Senate passes Murkowski-Stevens Exxon Valdez Oil Spill provision, and additional funding for Southeast Alaska communities and schools
Contact - Mike Brumas at 202.224.9301 or Anne Johnson at 202.224.8069
WASHINGTON, D.C. – U.S. Sens. Lisa Murkowski and Ted Stevens, R-Alaska, today won Senate approval of legislation that would give plaintiffs in the Exxon Valdez oil spill case the ability to increase retirement contributions and provide tax relief through income averaging.
The proposal was included in a tax extenders package that would continue expiring tax breaks, provide energy conservation and renewable energy incentives and provide another one-year fix to keep the alternative minimum tax from raising taxes on millions more Americans.
The tax package, which passed 93 – 2, also includes a provision that would extend the Secure Rural Schools and Community Self Determination Act, which provides federal assistance to communities and schools adjacent to National Forests, through September 30, 2011. The tax package must be approved by the House of Representatives before it is sent to the President.
“While I am extremely disappointed in the Supreme Court’s decision to reduce the punitive damage award to the victims of the Exxon Valdez oil spill, this legislation will help lessen the tax burden and allow the 30,000 plaintiffs to keep more of the compensation they receive.” Murkowski said.
The Exxon Valdez provision:
• Allows individual plaintiffs to income average settlement payouts over a three year period of time. Currently, fishermen can average their income over three years due to the volatile nature of the industry. Despite the fact that any income from this case is essentially lost income for fishermen and others whose livelihoods were negatively impacted by the spill, punitive damage or settlement-related income from litigation cannot be averaged over three years under current law.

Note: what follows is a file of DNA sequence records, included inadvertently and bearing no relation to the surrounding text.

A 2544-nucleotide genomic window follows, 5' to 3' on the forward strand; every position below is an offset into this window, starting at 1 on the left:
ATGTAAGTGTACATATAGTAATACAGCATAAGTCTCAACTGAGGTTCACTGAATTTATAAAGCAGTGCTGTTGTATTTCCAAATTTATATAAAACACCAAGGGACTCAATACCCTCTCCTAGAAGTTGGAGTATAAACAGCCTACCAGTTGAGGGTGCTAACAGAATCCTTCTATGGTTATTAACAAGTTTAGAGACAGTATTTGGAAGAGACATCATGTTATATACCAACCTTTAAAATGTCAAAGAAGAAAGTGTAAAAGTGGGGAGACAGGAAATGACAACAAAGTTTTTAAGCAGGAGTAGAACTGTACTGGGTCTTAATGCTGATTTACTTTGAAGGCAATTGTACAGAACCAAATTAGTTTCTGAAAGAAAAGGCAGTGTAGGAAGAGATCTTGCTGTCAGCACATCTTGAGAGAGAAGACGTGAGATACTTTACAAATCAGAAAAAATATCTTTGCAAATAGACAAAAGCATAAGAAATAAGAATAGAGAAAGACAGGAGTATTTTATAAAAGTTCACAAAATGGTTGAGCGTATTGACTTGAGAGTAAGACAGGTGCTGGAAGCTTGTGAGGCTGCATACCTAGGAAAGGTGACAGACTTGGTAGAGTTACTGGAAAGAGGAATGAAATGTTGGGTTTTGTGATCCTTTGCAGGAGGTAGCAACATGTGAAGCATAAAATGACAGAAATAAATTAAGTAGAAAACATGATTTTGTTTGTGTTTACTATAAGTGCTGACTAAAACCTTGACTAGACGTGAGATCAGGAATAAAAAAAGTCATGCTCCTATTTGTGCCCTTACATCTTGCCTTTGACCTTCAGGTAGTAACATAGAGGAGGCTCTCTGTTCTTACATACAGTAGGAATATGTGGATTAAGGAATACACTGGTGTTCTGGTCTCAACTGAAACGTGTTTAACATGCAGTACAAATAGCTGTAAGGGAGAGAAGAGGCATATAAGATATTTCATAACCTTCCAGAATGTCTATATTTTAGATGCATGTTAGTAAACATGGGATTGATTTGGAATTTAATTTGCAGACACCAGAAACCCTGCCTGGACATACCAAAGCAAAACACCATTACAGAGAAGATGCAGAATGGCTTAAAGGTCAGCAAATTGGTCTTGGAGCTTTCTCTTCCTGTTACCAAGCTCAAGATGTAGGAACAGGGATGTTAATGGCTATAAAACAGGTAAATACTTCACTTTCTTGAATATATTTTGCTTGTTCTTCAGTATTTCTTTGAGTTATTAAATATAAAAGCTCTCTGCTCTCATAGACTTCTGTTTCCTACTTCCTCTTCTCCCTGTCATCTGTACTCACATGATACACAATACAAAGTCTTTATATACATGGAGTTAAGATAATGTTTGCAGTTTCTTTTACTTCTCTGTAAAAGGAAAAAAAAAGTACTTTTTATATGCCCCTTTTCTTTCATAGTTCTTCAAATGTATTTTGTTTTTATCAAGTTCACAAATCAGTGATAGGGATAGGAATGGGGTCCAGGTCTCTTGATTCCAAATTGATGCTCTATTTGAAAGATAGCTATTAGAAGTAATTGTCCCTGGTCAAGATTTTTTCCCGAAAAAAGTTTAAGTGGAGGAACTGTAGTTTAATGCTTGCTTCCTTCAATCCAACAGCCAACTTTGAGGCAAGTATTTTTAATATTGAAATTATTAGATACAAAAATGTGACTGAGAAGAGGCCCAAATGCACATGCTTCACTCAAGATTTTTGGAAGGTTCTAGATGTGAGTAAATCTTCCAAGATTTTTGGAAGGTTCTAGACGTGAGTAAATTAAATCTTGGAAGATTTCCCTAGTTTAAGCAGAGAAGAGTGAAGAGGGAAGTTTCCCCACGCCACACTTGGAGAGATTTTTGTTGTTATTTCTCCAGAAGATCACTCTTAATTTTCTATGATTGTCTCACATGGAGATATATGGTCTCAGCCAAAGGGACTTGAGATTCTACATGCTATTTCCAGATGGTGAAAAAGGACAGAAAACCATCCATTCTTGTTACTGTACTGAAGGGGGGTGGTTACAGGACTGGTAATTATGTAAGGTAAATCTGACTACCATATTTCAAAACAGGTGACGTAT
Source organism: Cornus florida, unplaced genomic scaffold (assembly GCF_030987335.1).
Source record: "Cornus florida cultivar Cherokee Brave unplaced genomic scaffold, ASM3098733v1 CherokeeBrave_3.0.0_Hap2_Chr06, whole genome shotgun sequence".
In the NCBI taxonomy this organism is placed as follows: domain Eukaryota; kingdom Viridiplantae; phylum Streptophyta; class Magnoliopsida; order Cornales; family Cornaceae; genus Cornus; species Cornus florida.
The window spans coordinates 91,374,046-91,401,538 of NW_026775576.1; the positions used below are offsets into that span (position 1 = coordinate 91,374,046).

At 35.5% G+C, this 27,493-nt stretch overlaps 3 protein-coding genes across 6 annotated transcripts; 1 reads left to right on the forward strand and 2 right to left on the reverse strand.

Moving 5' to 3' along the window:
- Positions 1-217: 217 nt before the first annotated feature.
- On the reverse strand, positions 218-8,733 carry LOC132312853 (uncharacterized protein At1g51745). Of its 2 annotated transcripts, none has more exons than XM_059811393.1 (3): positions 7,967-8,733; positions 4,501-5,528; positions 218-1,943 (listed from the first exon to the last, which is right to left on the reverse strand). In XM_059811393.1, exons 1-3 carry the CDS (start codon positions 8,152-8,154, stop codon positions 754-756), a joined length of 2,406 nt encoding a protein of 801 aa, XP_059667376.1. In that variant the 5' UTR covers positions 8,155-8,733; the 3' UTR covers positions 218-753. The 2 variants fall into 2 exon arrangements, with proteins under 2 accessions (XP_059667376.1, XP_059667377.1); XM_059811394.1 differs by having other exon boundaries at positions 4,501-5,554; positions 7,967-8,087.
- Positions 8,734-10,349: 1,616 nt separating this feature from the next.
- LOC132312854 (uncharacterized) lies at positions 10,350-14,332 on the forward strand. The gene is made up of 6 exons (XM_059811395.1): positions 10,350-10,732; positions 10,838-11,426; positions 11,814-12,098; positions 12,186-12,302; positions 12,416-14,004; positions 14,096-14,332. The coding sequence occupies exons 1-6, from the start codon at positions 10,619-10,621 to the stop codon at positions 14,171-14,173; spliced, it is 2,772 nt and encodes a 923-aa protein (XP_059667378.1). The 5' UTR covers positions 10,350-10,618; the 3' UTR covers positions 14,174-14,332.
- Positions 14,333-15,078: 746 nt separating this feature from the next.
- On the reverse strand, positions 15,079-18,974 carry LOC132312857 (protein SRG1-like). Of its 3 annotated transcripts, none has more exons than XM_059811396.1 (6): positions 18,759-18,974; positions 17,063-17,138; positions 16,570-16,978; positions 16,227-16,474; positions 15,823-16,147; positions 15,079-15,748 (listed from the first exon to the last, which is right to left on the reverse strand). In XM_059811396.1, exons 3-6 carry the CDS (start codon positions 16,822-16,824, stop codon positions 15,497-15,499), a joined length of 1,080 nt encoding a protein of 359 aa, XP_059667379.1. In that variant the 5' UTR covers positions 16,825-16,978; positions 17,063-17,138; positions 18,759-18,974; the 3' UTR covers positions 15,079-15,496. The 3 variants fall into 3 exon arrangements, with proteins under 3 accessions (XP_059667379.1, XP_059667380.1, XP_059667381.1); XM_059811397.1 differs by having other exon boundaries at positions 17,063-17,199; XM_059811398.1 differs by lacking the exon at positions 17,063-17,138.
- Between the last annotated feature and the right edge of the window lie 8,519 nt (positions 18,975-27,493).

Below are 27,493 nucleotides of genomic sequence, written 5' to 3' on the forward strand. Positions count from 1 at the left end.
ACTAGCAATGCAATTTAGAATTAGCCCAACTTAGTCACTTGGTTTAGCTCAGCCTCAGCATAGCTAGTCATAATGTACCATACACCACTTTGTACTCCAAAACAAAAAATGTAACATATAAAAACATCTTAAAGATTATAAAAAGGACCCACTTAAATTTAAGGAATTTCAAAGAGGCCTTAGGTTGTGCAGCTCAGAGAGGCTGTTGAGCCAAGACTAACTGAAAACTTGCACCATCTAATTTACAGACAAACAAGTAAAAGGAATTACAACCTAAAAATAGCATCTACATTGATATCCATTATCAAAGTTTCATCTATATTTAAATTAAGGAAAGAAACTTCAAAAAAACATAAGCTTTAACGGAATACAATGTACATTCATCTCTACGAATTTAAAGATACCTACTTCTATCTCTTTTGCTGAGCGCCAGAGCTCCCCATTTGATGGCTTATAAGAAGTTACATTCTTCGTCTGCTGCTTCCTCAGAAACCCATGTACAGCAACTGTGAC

• Permits individual plaintiffs to contribute up to $100,000 to a traditional IRA, Roth IRA, SEP (Simplified Employee Pension) IRA and other retirement plans, such as 401(k) plans, 403(b) plans and 457 plans.
• Exempts plaintiffs from having to pay self-employment taxes or payroll taxes on any payouts from this case.
In Alaska, the “Secure Rural Schools” legislation currently benefits communities and schools adjacent to the Tongass National Forest in Southeast Alaska. The Secure Rural Schools legislation expired on September 30, 2007, and no payments were made to school districts for the 2007-2008 and 2008-2009 school years. The new legislation directs that the federal government make payments for both school years.
“Our Southeast communities and school districts have been waiting for two school years wondering whether the Secure Rural Schools Act would be extended. The Senate has long supported the extension of this crucial program, but our efforts have not met with success in the House of Representatives. I’m cautiously optimistic that this effort will meet with better success,” Murkowski said.
The extension legislation includes a new formula for the distribution of Secure Rural Schools payments, which for the first time takes into account the number of National Forest acres in each state. Alaska has about 22 million acres of National Forest lands, divided among the Tongass and Chugach National Forests. Eleven percent of all of the lands which are part of the National Forest System are located in Alaska.
The new formula is expected to increase Alaska’s share of the national Secure Rural Schools funding pie from about $9.7 million to about $19 million for the 2007-2008 federal fiscal year. Although Alaska’s funding drops to approximately $14 million in the 2010-2011 federal fiscal year it gains much from the new formula.
The legislation also funds at the maximum level authorized by law through September 30, 2011, the Payments in Lieu of Taxes (“PILT) program, which is administered by the U.S. Department of the Interior. Alaska communities received $15.6 million in PILT funding for federal fiscal year 2008 which ends September 30.
“The federal government controls some 232.8 million acres in Alaska, more than 60 percent of Alaska’s total land mass,” Murkowski said. “PILT payments compensate governments for property taxes lost from tax exempt federal lands.”